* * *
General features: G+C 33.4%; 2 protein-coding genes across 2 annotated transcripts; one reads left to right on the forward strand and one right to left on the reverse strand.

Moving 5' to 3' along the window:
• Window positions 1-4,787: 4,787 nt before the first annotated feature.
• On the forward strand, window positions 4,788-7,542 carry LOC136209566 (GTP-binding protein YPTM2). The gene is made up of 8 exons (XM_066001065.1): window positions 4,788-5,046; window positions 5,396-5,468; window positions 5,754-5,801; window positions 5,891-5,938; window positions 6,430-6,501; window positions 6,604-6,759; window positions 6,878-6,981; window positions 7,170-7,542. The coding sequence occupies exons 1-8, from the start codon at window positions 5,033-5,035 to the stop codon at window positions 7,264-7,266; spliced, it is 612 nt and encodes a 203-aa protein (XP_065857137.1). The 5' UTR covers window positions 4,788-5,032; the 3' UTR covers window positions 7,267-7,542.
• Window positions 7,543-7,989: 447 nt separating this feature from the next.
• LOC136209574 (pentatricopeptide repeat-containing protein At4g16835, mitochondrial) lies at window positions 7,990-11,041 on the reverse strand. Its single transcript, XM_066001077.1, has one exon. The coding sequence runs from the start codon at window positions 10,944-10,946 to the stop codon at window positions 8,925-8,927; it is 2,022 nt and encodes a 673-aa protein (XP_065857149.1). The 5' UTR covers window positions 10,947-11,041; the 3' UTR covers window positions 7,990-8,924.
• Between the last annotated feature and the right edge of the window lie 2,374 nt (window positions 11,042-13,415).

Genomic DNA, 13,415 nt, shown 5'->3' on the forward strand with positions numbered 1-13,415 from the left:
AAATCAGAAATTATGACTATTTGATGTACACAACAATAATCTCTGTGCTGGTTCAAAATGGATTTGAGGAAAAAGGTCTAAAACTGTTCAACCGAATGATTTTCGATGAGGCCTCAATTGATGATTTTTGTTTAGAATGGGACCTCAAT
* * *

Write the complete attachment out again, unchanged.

General features: G+C 33.4%; 2 protein-coding genes across 2 annotated transcripts; one reads left to right on the forward strand and one right to left on the reverse strand.

Moving 5' to 3' along the window:
• Window positions 1-4,787: 4,787 nt before the first annotated feature.
• On the forward strand, window positions 4,788-7,542 carry LOC136209566 (GTP-binding protein YPTM2). The gene is made up of 8 exons (XM_066001065.1): window positions 4,788-5,046; window positions 5,396-5,468; window positions 5,754-5,801; window positions 5,891-5,938; window positions 6,430-6,501; window positions 6,604-6,759; window positions 6,878-6,981; window positions 7,170-7,542. The coding sequence occupies exons 1-8, from the start codon at window positions 5,033-5,035 to the stop codon at window positions 7,264-7,266; spliced, it is 612 nt and encodes a 203-aa protein (XP_065857137.1). The 5' UTR covers window positions 4,788-5,032; the 3' UTR covers window positions 7,267-7,542.
• Window positions 7,543-7,989: 447 nt separating this feature from the next.
• LOC136209574 (pentatricopeptide repeat-containing protein At4g16835, mitochondrial) lies at window positions 7,990-11,041 on the reverse strand. Its single transcript, XM_066001077.1, has one exon. The coding sequence runs from the start codon at window positions 10,944-10,946 to the stop codon at window positions 8,925-8,927; it is 2,022 nt and encodes a 673-aa protein (XP_065857149.1). The 5' UTR covers window positions 10,947-11,041; the 3' UTR covers window positions 7,990-8,924.
• Between the last annotated feature and the right edge of the window lie 2,374 nt (window positions 11,042-13,415).

Genomic DNA, 13,415 nt, shown 5'->3' on the forward strand with positions numbered 1-13,415 from the left:
AAATCAGAAATTATGACTATTTGATGTACACAACAATAATCTCTGTGCTGGTTCAAAATGGATTTGAGGAAAAAGGTCTAAAACTGTTCAACCGAATGATTTTCGATGAGGCCTCAATTGATGATTTTTGTTTAGAATGGGACCTCAAT